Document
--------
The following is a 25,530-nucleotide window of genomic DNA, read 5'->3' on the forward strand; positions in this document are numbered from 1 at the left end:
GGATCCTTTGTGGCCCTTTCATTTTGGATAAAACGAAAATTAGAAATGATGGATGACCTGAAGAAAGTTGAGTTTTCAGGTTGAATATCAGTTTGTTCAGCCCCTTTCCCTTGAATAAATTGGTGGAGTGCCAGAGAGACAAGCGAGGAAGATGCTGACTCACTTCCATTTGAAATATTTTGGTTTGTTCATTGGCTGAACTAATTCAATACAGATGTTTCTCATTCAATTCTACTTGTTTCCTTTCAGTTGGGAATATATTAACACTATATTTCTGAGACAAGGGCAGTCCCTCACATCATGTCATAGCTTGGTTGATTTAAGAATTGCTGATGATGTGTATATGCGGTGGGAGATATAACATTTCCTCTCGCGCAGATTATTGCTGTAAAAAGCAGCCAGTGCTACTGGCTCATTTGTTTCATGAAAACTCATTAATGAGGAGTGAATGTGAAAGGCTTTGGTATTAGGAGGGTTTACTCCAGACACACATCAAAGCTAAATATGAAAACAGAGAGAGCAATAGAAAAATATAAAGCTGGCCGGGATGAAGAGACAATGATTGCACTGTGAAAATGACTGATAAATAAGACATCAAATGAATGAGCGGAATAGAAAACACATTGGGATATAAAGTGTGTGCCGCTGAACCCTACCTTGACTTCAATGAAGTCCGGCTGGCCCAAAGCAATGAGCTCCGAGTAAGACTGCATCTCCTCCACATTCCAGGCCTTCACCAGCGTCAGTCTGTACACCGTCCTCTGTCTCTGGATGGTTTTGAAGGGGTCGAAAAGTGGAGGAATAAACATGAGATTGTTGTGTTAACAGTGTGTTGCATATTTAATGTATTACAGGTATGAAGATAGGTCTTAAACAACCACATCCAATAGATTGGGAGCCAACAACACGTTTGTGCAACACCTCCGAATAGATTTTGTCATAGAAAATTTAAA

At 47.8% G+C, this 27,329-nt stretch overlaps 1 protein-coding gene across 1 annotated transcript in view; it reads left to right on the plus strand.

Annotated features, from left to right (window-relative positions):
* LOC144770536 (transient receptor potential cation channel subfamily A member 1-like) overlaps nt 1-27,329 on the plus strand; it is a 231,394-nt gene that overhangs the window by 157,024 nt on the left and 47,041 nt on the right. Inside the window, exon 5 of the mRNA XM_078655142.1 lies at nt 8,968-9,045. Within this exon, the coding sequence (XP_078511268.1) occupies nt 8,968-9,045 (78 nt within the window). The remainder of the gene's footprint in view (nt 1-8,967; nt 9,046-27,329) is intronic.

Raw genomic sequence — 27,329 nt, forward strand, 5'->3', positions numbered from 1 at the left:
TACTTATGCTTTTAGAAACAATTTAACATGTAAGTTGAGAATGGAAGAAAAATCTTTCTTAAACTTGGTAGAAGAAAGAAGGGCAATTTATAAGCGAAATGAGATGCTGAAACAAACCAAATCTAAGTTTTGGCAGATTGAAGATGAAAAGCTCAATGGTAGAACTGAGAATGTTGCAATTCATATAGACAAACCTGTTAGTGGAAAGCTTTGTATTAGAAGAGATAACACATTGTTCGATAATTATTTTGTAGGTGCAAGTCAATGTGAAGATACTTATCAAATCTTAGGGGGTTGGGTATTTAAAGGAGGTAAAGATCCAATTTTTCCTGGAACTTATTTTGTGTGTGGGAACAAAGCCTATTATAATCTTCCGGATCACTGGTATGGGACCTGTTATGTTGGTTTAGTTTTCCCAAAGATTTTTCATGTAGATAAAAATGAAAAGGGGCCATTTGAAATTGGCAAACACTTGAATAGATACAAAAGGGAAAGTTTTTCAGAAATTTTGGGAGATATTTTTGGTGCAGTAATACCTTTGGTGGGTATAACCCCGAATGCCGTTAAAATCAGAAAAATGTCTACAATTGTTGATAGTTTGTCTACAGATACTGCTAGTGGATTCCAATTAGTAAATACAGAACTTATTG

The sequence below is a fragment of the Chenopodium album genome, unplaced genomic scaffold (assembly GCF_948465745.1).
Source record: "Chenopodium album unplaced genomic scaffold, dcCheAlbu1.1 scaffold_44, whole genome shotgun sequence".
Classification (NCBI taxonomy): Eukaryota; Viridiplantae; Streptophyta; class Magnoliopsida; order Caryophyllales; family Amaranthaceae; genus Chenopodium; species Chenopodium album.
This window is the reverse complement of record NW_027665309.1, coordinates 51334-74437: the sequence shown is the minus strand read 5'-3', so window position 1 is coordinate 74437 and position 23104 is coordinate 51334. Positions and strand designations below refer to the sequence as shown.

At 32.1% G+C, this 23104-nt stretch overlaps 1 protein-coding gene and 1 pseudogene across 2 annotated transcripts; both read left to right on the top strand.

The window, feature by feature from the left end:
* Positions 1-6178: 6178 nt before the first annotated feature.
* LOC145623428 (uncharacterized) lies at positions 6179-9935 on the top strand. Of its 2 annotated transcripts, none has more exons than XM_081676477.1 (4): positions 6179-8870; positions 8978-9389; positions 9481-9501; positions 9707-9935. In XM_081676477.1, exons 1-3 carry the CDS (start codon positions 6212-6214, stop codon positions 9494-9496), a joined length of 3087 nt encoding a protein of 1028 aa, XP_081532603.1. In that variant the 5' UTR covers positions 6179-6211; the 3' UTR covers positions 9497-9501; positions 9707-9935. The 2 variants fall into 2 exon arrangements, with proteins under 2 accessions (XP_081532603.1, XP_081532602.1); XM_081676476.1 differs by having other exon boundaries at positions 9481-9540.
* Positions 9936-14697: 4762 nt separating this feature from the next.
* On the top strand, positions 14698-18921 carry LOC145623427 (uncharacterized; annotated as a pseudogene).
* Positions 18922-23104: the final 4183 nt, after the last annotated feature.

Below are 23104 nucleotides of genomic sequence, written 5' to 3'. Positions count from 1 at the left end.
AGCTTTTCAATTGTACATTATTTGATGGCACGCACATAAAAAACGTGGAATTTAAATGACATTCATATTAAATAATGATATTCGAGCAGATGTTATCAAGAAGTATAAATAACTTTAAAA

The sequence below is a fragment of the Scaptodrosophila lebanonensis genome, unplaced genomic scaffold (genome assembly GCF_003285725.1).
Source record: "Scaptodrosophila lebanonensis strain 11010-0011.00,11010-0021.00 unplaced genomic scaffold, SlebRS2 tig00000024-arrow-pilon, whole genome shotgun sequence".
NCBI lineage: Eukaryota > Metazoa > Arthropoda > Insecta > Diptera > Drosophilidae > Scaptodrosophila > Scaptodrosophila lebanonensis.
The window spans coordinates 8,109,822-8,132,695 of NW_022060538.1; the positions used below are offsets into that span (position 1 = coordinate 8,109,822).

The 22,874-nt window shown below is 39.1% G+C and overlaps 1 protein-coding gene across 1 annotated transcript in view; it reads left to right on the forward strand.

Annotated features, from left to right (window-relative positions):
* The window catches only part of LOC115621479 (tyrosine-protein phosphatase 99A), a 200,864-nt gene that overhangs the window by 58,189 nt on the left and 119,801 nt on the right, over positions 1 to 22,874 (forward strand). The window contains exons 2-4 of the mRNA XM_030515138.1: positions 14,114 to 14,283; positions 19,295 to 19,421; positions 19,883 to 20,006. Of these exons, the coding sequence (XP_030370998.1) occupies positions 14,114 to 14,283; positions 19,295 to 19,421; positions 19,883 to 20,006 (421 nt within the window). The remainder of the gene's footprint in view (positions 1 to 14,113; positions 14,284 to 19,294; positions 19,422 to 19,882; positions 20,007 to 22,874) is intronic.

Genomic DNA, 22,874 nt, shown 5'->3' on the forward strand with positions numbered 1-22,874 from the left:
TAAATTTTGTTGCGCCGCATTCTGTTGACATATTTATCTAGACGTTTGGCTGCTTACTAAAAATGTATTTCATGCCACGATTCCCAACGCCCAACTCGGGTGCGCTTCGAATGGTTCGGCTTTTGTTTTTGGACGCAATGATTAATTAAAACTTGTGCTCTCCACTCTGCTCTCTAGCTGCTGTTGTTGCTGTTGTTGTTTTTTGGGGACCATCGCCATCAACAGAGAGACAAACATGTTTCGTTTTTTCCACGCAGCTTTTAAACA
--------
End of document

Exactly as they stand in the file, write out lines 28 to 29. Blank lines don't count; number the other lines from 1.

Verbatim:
Genomic DNA, 22,874 nt, shown 5'->3' on the forward strand with positions numbered 1-22,874 from the left:
TAAATTTTGTTGCGCCGCATTCTGTTGACATATTTATCTAGACGTTTGGCTGCTTACTAAAAATGTATTTCATGCCACGATTCCCAACGCCCAACTCGGGTGCGCTTCGAATGGTTCGGCTTTTGTTTTTGGACGCAATGATTAATTAAAACTTGTGCTCTCCACTCTGCTCTCTAGCTGCTGTTGTTGCTGTTGTTGTTTTTTGGGGACCATCGCCATCAACAGAGAGACAAACATGTTTCGTTTTTTCCACGCAGCTTTTAAACA